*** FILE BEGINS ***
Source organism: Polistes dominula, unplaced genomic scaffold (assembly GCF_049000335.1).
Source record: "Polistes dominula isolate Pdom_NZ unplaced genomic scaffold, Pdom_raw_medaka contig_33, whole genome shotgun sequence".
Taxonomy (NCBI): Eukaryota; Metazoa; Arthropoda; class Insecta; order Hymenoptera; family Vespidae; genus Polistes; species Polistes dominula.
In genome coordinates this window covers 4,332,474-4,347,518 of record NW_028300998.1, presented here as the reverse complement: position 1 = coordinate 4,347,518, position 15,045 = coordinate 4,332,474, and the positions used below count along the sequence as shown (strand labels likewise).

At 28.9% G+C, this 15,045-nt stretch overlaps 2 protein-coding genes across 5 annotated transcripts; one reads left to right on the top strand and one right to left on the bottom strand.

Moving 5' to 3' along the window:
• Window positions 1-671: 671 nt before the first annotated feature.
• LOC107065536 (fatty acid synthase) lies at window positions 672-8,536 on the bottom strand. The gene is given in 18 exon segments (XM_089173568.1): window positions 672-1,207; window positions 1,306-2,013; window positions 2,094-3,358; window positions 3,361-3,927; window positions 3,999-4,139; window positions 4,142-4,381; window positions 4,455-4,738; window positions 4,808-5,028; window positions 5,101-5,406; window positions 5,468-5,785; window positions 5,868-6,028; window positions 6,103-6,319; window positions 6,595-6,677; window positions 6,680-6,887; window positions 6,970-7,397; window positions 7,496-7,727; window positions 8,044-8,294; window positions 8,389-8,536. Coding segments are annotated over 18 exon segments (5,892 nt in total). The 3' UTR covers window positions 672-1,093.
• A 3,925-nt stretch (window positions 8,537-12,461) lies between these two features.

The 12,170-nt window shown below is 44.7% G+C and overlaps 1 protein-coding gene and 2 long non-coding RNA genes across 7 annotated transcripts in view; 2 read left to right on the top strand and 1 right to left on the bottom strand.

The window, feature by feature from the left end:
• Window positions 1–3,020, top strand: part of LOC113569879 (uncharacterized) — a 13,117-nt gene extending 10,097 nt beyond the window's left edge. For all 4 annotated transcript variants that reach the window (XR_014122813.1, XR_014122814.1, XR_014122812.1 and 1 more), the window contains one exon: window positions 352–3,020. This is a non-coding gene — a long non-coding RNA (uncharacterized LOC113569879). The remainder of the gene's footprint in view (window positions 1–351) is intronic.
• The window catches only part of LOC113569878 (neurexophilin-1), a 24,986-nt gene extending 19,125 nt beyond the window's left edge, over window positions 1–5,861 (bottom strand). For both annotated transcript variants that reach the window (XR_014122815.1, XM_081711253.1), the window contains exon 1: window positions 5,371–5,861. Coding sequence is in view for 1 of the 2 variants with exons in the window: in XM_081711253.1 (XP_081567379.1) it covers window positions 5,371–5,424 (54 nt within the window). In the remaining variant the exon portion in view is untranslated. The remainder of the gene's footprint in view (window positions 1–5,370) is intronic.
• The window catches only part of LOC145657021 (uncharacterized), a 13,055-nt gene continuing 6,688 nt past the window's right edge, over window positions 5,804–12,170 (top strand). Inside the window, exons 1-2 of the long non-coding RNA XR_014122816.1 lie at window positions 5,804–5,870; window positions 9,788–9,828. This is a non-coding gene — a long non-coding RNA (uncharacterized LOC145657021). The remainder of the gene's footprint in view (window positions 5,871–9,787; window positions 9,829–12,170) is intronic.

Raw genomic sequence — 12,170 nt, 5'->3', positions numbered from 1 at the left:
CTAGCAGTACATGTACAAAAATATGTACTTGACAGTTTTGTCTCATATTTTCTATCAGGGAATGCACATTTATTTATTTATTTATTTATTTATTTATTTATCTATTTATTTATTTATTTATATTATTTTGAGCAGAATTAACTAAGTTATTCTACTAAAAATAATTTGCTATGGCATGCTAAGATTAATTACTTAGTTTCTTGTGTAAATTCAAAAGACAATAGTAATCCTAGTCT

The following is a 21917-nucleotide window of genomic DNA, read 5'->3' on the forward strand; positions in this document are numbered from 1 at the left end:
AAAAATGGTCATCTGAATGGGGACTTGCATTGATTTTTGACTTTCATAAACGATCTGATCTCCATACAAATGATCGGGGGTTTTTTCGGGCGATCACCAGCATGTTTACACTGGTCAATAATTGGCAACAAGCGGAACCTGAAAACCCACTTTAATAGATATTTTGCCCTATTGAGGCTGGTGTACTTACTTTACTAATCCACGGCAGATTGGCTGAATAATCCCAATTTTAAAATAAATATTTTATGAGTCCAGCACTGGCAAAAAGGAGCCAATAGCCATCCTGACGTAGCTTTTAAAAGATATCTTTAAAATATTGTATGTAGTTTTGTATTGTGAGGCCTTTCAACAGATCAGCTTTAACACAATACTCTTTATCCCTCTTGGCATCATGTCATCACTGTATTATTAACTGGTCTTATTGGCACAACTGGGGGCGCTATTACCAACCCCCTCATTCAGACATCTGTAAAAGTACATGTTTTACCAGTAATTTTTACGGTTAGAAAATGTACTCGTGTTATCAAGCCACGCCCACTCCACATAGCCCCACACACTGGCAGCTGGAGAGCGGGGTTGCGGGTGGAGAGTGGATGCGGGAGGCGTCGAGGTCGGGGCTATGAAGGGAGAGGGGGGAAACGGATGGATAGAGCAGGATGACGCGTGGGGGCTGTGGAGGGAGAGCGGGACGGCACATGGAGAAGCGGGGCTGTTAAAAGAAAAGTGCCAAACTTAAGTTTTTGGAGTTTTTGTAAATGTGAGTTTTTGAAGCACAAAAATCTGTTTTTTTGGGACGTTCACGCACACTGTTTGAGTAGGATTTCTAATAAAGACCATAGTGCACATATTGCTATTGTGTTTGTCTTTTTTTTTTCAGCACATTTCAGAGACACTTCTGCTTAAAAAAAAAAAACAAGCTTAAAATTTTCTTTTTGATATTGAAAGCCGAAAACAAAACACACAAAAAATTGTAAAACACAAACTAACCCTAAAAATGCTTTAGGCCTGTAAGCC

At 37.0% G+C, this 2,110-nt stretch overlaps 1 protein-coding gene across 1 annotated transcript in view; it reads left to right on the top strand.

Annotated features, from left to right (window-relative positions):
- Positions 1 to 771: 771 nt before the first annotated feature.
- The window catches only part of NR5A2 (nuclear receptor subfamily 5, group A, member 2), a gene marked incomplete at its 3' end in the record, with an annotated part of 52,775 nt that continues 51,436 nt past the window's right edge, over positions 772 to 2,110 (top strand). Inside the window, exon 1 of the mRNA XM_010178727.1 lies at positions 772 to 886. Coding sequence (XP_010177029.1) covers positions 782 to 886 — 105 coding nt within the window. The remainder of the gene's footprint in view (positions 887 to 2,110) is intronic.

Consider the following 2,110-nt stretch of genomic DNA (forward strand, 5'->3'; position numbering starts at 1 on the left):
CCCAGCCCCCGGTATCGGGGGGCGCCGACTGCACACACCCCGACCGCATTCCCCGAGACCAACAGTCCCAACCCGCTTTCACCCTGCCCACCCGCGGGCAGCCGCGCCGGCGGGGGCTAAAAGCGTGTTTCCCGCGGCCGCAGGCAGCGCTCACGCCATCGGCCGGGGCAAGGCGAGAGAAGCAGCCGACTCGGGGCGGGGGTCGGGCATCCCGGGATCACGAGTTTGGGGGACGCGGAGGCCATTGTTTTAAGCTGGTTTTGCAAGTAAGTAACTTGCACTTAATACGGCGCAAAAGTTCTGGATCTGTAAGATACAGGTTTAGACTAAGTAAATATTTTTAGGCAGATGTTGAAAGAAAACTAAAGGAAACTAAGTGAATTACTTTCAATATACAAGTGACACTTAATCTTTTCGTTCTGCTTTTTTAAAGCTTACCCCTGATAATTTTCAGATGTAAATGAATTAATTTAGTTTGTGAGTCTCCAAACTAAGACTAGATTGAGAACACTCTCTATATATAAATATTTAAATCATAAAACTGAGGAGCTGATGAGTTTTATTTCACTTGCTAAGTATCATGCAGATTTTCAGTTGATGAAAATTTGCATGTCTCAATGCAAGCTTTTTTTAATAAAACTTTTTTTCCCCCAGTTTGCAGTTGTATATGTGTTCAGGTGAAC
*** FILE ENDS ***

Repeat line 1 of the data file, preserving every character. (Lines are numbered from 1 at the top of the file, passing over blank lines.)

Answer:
Source organism: Polistes dominula, unplaced genomic scaffold (assembly GCF_049000335.1).